Netanyahu Just Put Up a Giant Gold “Trump” Sign in the Golan Heights

Trump has recognized Israel's sovereignty over the Golan Heights, seized from Syria in 1967.
Netanyahu Just Put a Giant Gold “Trump” Sign up in the Golan Heights

There’s a Trump Tower in New York, and one in Chicago, and one in Las Vegas. There was nearly one in Moscow. And now, thanks to Israeli Prime Minister Benjamin Netanyahu, there will likely be a settlement bearing Trump’s name in the disputed Golan Heights.

“Trump Heights” will be built in a region that Israel annexed from Syria more than 50 years ago. Golan Heights has never been internationally recognized as Israeli territory — that is, not until Trump tweeted out his announcement that the U.S. would recognize Israel’s sovereignty over the area.


Since the Six Day War in 1967, the western two-thirds of the Golan Heights have been occupied by Israel, while the eastern third has been under Syrian control. It’s estimated that about 130,000 Syrians were expelled from the Golan during the war and haven’t been allowed to return. The construction of Israeli settlements there had been internationally condemned.

The construction of 100 homes is slated to begin later this year. Haim Rokach, head of the Israeli Golan regional council, said he hopes that eventually they’ll build 400 homes there, according to the Guardian.

“Trump is a great friend of Israel,” Israeli Prime Minister Benjamin Netanyahu said at the unveiling ceremony on Sunday. “He has torn the mask off this hypocrisy which doesn't recognize the obvious.”

Not all Israelis think Trump Heights is a good idea. Netanyahu hasn’t yet been able to form a government after the last elections, and new elections are slated to be held in September. His political opponents ridiculed him for his announcement of a new settlement: “Whoever reads the small print on the 'historic' resolution understands that it is a dummy-resolution,” tweeted Zvi Hauser, as translated by Reuters. Hauser is a former Netanyahu cabinet member who’s now with the opposition Blue and White party.

Trump's policies have embolden Israel's hardliners. He’s relocated the U.S. embassy from Tel Aviv to Jerusalem, a controversial move given that the Palestinians claim part of the city as theirs. Trump has also entirely cut U.S. aid to Palestinians, and White House adviser and Trump son-in-law Jared Kushner’s peace plan for the region reportedly doesn’t call for the formation of a Palestinian state.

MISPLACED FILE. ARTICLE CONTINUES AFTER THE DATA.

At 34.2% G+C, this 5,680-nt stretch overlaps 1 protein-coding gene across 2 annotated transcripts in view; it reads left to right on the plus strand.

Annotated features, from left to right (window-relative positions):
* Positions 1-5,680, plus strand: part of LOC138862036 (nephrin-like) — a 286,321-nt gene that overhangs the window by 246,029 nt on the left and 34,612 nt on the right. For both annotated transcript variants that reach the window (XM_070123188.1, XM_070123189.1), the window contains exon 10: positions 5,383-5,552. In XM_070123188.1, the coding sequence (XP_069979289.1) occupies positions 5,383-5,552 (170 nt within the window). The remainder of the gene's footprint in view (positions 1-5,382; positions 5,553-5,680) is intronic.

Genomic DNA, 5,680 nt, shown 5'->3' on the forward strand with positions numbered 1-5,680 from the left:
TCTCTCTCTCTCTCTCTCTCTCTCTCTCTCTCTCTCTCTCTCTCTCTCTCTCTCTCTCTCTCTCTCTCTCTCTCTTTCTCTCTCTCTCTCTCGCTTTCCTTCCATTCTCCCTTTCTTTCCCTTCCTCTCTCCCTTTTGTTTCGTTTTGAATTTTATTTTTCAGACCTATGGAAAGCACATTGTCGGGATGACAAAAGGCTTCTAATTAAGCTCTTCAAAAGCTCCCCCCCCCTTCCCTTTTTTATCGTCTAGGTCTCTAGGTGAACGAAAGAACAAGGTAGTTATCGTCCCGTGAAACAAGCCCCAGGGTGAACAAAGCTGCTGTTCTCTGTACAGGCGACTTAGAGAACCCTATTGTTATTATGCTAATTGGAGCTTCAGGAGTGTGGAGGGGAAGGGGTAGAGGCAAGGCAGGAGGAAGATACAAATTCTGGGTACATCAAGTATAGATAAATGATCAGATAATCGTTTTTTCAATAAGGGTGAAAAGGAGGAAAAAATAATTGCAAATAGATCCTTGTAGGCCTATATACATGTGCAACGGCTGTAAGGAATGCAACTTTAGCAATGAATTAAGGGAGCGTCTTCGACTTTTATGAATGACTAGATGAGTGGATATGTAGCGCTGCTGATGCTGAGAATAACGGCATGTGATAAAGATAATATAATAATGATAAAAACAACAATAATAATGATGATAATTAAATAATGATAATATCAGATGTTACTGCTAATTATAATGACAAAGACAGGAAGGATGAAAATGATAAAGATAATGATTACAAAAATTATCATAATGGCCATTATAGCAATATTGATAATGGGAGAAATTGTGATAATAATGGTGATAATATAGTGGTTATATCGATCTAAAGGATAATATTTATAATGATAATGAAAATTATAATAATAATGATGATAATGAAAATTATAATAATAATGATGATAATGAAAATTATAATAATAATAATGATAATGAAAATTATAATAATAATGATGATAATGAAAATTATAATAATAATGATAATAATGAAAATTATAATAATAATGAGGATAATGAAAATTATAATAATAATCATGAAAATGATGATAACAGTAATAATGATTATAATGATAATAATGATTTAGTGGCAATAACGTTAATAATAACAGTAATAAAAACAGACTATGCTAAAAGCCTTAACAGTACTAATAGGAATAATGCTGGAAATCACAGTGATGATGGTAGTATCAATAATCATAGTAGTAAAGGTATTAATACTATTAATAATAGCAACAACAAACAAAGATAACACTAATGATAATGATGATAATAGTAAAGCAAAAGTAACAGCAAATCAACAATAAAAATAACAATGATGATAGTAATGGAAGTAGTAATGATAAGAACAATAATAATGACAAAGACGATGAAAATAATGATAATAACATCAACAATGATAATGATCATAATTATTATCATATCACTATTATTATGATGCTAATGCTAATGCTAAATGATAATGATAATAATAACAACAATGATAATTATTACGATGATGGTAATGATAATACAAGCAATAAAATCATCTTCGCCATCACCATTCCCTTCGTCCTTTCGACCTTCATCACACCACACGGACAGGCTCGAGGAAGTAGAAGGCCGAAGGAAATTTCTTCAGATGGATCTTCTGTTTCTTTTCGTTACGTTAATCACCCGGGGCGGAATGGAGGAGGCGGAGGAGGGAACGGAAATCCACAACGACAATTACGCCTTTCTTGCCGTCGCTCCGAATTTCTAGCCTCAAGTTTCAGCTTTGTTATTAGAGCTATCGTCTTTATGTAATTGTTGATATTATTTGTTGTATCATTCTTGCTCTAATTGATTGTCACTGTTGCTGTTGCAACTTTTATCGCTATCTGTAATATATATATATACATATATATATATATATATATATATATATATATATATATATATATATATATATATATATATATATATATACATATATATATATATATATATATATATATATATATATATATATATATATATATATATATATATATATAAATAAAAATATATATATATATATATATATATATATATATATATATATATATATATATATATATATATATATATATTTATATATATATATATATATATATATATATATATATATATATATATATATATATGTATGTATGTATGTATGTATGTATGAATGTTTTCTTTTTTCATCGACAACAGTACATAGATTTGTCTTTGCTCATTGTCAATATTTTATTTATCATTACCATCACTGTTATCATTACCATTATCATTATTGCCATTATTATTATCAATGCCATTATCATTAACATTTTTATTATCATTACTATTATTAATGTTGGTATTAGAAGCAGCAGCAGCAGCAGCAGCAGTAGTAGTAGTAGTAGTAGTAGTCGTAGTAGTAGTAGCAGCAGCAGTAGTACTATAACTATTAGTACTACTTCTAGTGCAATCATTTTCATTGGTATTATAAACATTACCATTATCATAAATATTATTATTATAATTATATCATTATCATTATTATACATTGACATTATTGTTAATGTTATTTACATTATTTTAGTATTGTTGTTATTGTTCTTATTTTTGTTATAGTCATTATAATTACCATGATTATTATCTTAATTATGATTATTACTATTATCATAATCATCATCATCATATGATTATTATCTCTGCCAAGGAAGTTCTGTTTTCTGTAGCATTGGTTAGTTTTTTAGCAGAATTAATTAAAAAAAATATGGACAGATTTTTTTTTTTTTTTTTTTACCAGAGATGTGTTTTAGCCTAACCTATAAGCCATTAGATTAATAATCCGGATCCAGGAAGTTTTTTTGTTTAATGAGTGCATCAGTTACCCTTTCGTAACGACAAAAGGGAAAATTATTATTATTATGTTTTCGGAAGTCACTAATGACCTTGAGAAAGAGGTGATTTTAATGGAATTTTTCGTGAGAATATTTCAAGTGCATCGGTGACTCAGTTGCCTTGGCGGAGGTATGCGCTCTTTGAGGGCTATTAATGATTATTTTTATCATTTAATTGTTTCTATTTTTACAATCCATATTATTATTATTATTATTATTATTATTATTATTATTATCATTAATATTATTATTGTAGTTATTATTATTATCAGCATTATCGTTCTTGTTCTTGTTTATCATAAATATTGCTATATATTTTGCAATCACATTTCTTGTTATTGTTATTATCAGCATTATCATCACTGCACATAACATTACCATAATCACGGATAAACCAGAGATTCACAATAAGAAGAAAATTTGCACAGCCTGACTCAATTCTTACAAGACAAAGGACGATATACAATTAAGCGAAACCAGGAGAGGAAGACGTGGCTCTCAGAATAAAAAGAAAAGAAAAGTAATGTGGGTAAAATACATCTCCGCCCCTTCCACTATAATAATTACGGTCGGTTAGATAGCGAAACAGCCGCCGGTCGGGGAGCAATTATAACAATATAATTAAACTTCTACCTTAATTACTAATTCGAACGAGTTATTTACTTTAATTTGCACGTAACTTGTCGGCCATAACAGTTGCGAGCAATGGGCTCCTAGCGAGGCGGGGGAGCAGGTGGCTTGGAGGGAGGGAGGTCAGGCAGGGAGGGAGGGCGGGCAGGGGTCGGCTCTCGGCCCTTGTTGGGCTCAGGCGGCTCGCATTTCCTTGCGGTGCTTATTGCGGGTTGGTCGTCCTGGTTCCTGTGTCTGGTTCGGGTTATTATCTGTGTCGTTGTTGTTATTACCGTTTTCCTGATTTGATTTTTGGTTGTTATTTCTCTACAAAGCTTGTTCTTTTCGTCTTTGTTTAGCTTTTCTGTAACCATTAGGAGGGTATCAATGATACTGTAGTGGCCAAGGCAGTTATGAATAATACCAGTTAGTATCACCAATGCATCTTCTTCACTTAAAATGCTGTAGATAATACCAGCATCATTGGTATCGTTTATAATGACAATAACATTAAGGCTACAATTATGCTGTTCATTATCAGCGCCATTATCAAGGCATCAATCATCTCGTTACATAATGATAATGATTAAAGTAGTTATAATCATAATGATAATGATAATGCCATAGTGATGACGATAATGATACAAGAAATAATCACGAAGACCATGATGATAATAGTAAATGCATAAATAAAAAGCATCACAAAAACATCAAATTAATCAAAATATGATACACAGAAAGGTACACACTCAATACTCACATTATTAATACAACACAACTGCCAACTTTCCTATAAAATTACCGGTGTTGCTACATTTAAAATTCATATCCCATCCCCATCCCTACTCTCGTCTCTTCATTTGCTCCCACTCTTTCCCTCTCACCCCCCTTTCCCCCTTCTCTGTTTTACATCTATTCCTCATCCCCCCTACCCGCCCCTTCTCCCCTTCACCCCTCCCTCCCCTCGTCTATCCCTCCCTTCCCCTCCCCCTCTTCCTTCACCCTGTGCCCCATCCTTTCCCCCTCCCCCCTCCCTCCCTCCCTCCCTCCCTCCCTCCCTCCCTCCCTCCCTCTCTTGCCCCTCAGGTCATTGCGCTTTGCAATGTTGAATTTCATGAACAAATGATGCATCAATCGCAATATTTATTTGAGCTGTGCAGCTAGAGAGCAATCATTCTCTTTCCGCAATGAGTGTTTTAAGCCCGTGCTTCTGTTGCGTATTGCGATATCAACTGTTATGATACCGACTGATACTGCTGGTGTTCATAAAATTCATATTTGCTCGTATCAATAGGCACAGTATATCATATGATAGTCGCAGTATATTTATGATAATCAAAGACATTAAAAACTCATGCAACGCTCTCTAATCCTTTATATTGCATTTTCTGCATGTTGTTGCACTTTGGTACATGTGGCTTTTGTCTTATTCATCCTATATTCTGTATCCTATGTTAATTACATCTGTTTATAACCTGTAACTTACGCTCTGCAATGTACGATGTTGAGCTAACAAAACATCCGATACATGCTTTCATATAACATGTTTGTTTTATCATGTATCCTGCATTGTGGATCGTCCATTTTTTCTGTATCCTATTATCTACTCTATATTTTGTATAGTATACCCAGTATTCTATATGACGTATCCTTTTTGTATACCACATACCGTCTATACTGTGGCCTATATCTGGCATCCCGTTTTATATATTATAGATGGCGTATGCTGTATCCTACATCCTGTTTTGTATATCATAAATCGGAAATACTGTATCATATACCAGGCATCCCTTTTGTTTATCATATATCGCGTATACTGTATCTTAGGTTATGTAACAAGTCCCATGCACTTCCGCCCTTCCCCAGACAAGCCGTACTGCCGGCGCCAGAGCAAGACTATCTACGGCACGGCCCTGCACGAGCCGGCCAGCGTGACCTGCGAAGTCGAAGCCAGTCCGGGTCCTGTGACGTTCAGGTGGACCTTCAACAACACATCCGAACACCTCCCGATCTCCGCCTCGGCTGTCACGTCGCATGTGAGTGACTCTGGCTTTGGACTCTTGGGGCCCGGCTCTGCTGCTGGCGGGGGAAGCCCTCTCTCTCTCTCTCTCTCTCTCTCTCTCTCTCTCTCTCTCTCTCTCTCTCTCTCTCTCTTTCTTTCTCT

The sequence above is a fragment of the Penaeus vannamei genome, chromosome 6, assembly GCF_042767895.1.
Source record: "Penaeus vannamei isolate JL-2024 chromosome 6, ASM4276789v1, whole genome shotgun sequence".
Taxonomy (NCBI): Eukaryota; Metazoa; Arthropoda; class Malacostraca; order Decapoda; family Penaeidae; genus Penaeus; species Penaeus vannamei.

All of this has made Trump exceedingly popular in Israel. His approval rating is higher there than it is almost anywhere else, with 69 percent of Israelis saying they like him, according to polling from October of 2018.

Back in 1973, Syria tried, unsuccessfully, to take the territory back from Israel. The regional tensions still run high there. Last summer, as the Assad regime in Syria bombed its own civilians, 160,000 Syrians fled toward the Golan Heights. Israel provided aid to some of them, but refused to let any Syrian refugees into its territory, despite calls from humanitarian groups to do so.

To the Israelis living in the Golan, the news that Israel will expand its settlements there is welcome news. Trump’s recognition of the land they live on as Israeli has already led to an influx of international investment in the region. Miriam and Sheldon Adelson — GOP megadonors who also contribute huge sums the Birthright Israel program, which sends American Jews to Israel for free — are reportedly planning to invest in a 200-room hotel in the Golan Heights, according to the Guardian.

Cover: Israeli women visit a sign for a new settlement named after U.S. President Donald Trump on June 17, 2019 in Golan Heights, Israel. The Israeli government named the new settlement "Trump Heights' to honor Trump's decision to recognize Israel's sovereignty over the Golan Heights. (Photo by Amir Levy/Getty Images)